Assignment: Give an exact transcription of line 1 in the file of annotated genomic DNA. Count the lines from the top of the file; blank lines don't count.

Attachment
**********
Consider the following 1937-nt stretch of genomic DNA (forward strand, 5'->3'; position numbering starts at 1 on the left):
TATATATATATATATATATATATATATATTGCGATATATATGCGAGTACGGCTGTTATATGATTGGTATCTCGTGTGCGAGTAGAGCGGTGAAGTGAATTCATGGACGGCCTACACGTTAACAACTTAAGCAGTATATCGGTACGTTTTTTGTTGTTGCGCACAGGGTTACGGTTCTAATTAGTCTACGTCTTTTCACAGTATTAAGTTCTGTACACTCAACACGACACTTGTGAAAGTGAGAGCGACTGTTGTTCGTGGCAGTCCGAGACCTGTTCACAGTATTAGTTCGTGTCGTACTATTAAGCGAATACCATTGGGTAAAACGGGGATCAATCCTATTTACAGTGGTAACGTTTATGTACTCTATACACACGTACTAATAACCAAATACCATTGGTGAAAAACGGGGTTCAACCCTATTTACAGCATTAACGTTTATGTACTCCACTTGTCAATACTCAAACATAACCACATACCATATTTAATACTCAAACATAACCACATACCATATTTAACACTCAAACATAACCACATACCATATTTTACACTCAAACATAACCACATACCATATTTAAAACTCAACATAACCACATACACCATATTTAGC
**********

Consider the following 1937-nt stretch of genomic DNA (forward strand, 5'->3'; position numbering starts at 1 on the left):